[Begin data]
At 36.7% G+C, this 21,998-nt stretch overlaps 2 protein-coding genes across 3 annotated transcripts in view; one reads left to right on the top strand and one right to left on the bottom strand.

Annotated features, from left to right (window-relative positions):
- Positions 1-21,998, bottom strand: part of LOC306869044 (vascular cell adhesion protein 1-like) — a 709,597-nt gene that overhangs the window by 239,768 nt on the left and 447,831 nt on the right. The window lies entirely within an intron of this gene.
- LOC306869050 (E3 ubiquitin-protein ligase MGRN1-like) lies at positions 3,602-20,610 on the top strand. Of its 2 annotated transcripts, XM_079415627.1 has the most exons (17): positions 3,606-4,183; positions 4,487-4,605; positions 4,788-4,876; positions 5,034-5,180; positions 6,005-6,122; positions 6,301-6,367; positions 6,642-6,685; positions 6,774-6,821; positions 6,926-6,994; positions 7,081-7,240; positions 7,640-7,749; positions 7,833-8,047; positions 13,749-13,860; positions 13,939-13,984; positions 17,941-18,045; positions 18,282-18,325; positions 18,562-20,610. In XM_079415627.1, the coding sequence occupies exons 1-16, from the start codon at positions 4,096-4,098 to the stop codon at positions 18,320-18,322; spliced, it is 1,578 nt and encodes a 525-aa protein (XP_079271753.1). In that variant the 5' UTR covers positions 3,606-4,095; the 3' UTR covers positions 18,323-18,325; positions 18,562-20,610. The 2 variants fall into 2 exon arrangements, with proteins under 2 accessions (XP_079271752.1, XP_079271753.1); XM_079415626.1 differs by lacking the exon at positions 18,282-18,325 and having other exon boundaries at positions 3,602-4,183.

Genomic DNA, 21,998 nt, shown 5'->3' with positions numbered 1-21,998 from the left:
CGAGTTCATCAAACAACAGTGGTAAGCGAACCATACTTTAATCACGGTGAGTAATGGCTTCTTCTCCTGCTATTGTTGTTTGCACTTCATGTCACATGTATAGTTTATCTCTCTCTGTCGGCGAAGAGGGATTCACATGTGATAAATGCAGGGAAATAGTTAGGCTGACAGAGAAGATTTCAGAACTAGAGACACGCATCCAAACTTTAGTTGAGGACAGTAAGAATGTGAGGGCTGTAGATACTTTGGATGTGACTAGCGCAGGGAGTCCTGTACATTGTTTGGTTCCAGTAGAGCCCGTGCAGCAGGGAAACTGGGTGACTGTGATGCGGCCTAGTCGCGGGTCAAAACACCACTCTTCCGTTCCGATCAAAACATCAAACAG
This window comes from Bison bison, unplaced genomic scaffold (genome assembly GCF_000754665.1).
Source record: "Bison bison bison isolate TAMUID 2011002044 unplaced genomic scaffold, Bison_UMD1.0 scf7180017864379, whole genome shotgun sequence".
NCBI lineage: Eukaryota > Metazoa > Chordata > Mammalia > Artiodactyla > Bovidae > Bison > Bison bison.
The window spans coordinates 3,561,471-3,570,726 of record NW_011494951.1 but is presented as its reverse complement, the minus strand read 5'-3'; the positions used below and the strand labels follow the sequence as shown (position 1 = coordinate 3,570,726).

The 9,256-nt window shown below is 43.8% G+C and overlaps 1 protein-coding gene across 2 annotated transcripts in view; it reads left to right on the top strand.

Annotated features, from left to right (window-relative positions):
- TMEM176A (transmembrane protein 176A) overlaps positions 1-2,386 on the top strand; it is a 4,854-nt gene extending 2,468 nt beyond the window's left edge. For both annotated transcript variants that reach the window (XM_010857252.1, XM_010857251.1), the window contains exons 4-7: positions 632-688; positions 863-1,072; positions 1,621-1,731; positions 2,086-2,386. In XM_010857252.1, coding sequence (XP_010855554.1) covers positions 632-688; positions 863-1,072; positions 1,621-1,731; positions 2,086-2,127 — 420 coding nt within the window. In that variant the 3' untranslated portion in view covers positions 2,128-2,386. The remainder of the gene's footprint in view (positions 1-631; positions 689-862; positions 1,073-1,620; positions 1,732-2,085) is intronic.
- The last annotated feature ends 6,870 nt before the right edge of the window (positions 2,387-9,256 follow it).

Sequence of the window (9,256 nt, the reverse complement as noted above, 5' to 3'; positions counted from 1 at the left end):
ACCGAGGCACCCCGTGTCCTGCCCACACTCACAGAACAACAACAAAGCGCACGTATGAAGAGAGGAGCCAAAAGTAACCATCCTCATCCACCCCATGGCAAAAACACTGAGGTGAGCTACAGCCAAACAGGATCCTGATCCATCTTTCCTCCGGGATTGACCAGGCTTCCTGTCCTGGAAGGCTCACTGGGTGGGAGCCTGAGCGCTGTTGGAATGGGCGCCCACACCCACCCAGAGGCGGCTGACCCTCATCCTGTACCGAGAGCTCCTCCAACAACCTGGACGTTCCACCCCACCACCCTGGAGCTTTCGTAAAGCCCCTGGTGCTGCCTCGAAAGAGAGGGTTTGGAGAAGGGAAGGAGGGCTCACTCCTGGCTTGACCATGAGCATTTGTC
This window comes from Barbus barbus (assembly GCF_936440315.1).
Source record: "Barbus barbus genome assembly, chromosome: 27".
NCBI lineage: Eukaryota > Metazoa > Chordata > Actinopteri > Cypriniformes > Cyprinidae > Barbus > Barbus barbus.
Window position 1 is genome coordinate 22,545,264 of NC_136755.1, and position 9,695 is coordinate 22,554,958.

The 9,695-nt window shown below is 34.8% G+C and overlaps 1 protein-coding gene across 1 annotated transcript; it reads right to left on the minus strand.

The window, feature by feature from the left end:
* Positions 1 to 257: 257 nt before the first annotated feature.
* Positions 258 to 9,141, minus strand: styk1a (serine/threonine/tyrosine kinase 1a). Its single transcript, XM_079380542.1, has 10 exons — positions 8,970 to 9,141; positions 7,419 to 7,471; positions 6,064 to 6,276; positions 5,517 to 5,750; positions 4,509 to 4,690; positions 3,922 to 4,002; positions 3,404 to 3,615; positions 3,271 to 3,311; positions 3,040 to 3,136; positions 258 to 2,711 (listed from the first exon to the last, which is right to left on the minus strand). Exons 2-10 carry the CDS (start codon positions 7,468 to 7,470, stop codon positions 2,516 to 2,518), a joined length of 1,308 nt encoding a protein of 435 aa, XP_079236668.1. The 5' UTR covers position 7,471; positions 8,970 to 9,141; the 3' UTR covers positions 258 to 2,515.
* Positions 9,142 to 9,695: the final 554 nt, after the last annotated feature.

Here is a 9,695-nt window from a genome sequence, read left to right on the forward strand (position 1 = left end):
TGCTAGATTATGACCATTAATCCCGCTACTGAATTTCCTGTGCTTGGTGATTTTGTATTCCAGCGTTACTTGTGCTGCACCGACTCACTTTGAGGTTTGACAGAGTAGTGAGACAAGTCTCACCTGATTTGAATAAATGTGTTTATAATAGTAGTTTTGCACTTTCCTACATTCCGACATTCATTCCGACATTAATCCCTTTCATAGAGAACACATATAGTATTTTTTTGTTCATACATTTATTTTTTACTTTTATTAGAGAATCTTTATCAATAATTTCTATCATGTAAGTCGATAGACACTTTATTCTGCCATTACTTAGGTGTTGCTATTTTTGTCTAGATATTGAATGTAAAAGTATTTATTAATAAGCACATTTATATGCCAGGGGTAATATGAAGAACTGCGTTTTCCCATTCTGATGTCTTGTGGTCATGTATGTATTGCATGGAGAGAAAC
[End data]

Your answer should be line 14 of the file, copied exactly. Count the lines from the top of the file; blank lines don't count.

- The last annotated feature ends 6,870 nt before the right edge of the window (positions 2,387-9,256 follow it).